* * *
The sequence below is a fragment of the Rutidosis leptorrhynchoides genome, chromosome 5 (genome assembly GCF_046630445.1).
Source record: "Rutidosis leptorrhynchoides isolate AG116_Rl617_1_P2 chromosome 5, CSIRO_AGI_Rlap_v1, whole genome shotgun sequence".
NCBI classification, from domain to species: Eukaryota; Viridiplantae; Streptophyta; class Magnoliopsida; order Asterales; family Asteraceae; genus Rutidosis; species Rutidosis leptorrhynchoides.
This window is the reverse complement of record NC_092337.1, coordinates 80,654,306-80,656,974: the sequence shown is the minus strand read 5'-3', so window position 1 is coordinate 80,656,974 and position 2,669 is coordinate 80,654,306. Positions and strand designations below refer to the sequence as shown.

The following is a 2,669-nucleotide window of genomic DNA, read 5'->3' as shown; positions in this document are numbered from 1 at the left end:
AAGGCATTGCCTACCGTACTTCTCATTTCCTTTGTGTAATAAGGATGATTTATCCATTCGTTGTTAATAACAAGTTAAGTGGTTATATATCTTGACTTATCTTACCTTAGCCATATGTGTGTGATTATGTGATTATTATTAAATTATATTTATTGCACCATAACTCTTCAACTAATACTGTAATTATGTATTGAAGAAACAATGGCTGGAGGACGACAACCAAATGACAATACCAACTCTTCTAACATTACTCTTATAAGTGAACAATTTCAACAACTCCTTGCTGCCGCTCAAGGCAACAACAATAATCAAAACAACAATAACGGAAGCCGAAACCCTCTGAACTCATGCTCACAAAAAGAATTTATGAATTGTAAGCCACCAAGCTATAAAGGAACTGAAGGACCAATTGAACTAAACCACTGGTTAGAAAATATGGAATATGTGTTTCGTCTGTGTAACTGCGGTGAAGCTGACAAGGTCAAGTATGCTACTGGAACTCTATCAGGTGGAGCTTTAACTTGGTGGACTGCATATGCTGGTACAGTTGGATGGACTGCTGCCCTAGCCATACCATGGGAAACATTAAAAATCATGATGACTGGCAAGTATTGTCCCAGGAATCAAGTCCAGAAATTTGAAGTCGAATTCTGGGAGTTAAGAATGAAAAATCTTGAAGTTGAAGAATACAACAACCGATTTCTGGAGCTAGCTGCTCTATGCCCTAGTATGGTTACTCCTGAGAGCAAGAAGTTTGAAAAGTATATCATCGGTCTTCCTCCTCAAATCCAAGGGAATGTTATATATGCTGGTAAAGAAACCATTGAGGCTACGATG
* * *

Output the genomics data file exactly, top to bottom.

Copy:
The sequence below is a fragment of the Rutidosis leptorrhynchoides genome, chromosome 5 (genome assembly GCF_046630445.1).
Source record: "Rutidosis leptorrhynchoides isolate AG116_Rl617_1_P2 chromosome 5, CSIRO_AGI_Rlap_v1, whole genome shotgun sequence".
NCBI classification, from domain to species: Eukaryota; Viridiplantae; Streptophyta; class Magnoliopsida; order Asterales; family Asteraceae; genus Rutidosis; species Rutidosis leptorrhynchoides.
This window is the reverse complement of record NC_092337.1, coordinates 80,654,306-80,656,974: the sequence shown is the minus strand read 5'-3', so window position 1 is coordinate 80,656,974 and position 2,669 is coordinate 80,654,306. Positions and strand designations below refer to the sequence as shown.

The following is a 2,669-nucleotide window of genomic DNA, read 5'->3' as shown; positions in this document are numbered from 1 at the left end:
AAGGCATTGCCTACCGTACTTCTCATTTCCTTTGTGTAATAAGGATGATTTATCCATTCGTTGTTAATAACAAGTTAAGTGGTTATATATCTTGACTTATCTTACCTTAGCCATATGTGTGTGATTATGTGATTATTATTAAATTATATTTATTGCACCATAACTCTTCAACTAATACTGTAATTATGTATTGAAGAAACAATGGCTGGAGGACGACAACCAAATGACAATACCAACTCTTCTAACATTACTCTTATAAGTGAACAATTTCAACAACTCCTTGCTGCCGCTCAAGGCAACAACAATAATCAAAACAACAATAACGGAAGCCGAAACCCTCTGAACTCATGCTCACAAAAAGAATTTATGAATTGTAAGCCACCAAGCTATAAAGGAACTGAAGGACCAATTGAACTAAACCACTGGTTAGAAAATATGGAATATGTGTTTCGTCTGTGTAACTGCGGTGAAGCTGACAAGGTCAAGTATGCTACTGGAACTCTATCAGGTGGAGCTTTAACTTGGTGGACTGCATATGCTGGTACAGTTGGATGGACTGCTGCCCTAGCCATACCATGGGAAACATTAAAAATCATGATGACTGGCAAGTATTGTCCCAGGAATCAAGTCCAGAAATTTGAAGTCGAATTCTGGGAGTTAAGAATGAAAAATCTTGAAGTTGAAGAATACAACAACCGATTTCTGGAGCTAGCTGCTCTATGCCCTAGTATGGTTACTCCTGAGAGCAAGAAGTTTGAAAAGTATATCATCGGTCTTCCTCCTCAAATCCAAGGGAATGTTATATATGCTGGTAAAGAAACCATTGAGGCTACGATG